Discussion in 'Picture Threads Archive' started by Synsensa, Sep 10, 2018.
Badlur's Gate is longer and more rambling.
But it's also an amazing story within a game.
Which makes linearity more than acceptable. There is a large segment of gamers, dazzled by BethSoft among others, who chant "open-world" like a mantra and use "linear" like an epithet. But there are definitely games that are totally linear, and have to be because they are telling a specific story. It works fine if the story is good enough and the gaming along the way is fun...and the player isn't one of those dazzled people.
My one experience with Tell Tale Games was that the gaming along the way just wasn't good enough. Mostly "click repeatedly until you find the right random spot on the screen, and if you don't find it fast enough try again." But there are plenty of games that require thinking through challenging puzzles to progress along the linear story that I have enjoyed immensely.
Frame Protector Sync
ah, Kongregate. That site is responsible for my username
Chrome/Google is doing its level best at killing the site, though. The latest Chrome update has made it so that you have to manually approve Flash every single time you visit, and the Unity Web Player still barely works (if at all).
I've finally discovered (and dared to jump in) Dark Souls. And was mostly motivated due to my favourite youtuber-singer (Miracle of Sound) making several great songs about the serie and managing to make me want to feel the experience he described.
And wow, holy cow.
The game is hard (not a surprise), and yes a part of the difficulty is somewhat cheap (the respawn of lots of mob after each death, when you're trying to learn how to fight a boss, is certainly somewhat aggravating ; everything kills you in one or two hits) but for the most part it still "hard but fair". And honestly, half the difficulty comes from having to use a pad instead of a mouse. Save for that last point, gameplay is nice, the mechanics are pretty interesting and the balance is really well thought-out.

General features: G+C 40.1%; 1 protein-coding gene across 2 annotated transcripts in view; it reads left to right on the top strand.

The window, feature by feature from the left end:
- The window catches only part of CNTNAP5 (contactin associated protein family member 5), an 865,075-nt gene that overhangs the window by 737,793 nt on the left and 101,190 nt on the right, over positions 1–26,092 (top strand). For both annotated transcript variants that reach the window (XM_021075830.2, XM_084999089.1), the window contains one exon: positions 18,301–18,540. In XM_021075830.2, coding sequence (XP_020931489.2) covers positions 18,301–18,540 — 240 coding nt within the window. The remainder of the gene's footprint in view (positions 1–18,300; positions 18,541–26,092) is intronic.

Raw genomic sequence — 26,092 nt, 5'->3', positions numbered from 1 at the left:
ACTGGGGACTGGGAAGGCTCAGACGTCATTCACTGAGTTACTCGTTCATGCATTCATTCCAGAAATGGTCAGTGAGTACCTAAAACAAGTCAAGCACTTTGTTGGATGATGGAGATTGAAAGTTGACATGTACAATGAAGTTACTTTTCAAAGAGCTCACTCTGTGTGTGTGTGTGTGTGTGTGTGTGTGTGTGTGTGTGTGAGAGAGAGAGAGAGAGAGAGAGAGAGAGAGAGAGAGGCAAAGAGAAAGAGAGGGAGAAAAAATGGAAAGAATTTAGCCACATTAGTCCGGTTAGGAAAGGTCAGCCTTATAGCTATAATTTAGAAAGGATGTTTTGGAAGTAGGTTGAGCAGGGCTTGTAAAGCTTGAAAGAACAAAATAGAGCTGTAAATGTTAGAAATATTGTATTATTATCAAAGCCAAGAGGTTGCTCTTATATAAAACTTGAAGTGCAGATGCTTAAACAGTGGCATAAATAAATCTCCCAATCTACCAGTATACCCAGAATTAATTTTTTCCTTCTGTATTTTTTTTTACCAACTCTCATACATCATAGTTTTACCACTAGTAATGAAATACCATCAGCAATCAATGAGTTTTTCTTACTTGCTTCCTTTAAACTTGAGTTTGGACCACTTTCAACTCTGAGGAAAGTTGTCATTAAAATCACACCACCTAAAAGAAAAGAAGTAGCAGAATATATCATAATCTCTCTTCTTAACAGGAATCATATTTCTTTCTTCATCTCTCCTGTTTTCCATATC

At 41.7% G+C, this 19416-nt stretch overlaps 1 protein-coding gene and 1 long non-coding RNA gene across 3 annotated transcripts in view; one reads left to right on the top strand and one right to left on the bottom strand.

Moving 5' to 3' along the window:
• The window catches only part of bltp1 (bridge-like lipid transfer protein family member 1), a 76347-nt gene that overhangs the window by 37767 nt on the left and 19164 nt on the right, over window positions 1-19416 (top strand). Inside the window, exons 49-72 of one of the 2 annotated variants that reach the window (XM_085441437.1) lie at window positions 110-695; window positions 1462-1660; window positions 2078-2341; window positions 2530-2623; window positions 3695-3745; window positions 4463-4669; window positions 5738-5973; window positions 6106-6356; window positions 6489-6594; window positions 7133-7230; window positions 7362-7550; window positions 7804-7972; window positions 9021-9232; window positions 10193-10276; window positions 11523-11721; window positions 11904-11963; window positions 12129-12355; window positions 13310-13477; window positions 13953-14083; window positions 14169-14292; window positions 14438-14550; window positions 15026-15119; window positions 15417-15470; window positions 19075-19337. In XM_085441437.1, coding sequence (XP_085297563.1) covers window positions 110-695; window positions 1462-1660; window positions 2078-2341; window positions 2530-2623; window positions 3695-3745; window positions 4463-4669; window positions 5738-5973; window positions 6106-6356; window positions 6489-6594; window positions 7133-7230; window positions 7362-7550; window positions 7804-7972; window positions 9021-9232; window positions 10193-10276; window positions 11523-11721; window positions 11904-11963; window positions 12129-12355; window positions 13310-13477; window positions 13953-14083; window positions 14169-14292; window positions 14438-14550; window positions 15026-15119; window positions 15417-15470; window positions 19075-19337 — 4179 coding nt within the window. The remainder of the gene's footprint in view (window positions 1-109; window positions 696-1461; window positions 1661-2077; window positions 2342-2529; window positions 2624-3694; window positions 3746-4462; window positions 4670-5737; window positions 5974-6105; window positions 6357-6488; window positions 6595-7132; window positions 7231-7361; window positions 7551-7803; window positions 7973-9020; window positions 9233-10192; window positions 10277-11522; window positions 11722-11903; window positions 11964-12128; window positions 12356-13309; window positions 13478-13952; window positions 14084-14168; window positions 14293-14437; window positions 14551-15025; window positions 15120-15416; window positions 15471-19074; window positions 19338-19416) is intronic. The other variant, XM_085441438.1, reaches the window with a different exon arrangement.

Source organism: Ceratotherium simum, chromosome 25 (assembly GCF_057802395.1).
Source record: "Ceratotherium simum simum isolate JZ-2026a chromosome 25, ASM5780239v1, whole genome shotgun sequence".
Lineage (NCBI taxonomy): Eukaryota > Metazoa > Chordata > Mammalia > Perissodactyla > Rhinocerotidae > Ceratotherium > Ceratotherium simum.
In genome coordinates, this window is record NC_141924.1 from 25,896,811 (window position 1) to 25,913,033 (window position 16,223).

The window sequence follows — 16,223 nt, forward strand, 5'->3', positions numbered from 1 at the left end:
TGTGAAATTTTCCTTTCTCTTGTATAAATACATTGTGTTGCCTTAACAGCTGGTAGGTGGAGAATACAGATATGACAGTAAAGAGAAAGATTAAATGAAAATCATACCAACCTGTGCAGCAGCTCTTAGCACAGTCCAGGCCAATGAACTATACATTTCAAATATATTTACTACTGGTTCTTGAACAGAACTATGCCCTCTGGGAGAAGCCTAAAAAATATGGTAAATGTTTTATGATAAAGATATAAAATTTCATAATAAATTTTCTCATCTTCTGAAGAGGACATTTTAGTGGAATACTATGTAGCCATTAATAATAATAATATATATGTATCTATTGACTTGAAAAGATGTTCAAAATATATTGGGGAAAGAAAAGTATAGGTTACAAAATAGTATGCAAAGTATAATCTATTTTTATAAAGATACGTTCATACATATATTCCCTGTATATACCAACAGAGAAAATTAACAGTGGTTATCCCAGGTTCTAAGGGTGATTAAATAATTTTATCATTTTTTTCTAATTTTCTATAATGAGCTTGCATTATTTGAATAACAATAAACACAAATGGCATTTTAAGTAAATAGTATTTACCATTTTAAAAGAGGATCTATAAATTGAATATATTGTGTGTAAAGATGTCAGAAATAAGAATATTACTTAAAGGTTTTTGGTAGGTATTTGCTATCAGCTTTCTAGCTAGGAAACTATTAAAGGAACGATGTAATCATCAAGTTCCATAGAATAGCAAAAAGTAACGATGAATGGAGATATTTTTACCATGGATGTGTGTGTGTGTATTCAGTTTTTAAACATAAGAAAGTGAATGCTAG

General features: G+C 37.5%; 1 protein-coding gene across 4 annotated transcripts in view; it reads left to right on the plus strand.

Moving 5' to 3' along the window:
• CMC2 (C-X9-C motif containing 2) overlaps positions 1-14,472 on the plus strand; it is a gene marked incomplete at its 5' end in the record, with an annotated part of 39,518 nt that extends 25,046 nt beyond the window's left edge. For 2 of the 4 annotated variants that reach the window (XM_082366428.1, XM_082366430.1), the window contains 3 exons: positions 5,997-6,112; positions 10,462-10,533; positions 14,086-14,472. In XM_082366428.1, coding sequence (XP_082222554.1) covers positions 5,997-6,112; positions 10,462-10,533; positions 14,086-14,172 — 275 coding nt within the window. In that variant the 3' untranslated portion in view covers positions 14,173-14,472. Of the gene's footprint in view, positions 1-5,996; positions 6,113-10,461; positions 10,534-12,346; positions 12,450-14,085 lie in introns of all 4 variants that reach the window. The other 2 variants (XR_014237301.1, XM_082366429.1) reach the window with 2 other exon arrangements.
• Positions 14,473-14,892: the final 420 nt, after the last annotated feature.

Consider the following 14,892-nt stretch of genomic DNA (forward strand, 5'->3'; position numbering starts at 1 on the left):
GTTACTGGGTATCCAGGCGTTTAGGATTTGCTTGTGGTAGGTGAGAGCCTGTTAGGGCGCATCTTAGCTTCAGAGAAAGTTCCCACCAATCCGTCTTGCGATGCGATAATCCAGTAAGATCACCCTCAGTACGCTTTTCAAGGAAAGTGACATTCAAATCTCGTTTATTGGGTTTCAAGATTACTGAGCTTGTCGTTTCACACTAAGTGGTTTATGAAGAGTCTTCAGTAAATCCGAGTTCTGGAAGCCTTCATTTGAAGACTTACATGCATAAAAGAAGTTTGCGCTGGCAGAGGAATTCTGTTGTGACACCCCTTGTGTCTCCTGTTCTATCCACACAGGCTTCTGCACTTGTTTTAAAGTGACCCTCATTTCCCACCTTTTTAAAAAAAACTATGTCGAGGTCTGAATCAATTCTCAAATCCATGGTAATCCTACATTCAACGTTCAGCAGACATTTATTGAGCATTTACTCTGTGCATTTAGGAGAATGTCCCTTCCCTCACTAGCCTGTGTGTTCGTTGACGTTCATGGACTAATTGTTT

And above all, the ambiance, the atmosphere, is just exceptionnal. I've just been sucked in, and it's been a long time since I've had a game just fill my thoughts like that. It's a mix of the artistic direction (superb and very dark), the way the game keeps itself immersive by not allowing the mechanics to become too obvious, the eery background world which leave most of itself up to the imagination (a deliberate decision, and it certainly works) or the lack of hand-holding that feels refreshing and means I never know what to expect, and I've made a dive into it and for now I'm enjoying the ride immensely.
Funnily, I'm actually raging less than in most games, because the game is so famous for being hard, and dieing is so common, that I've learned to accept it from the start. I think that this difficulty (and the fact that everything stays somewhat dangerous to the end) helps a lot in both giving the story weight (instead of the supposedly "impossible task" that you faceroll) and to participate to this ambiance of decaying glory - it's a bit like fighting entropy, in more way than one.
And I'm very, very impressed by the game world design, which uses a legendary decaying city and its surroundings and manage to use the scenery to make interesting levels while integrating them fully in the existing architecture (which is something that increases a lot my immersion in any game). And the way the whole game world is connected is fascinating - the uncompromising design means that a very large amount of the game is open from the beginning, just impossibly hard to overcome if you aren't yet up to task, but you can go if you dare. Lots of areas connect in lots of way, the shortcuts don't feel artificial, and you can see the different areas from vantage points - the game loves its sceneries and is freaking huge, with very varied zones, each with its very own personality (and all sinister in their own way).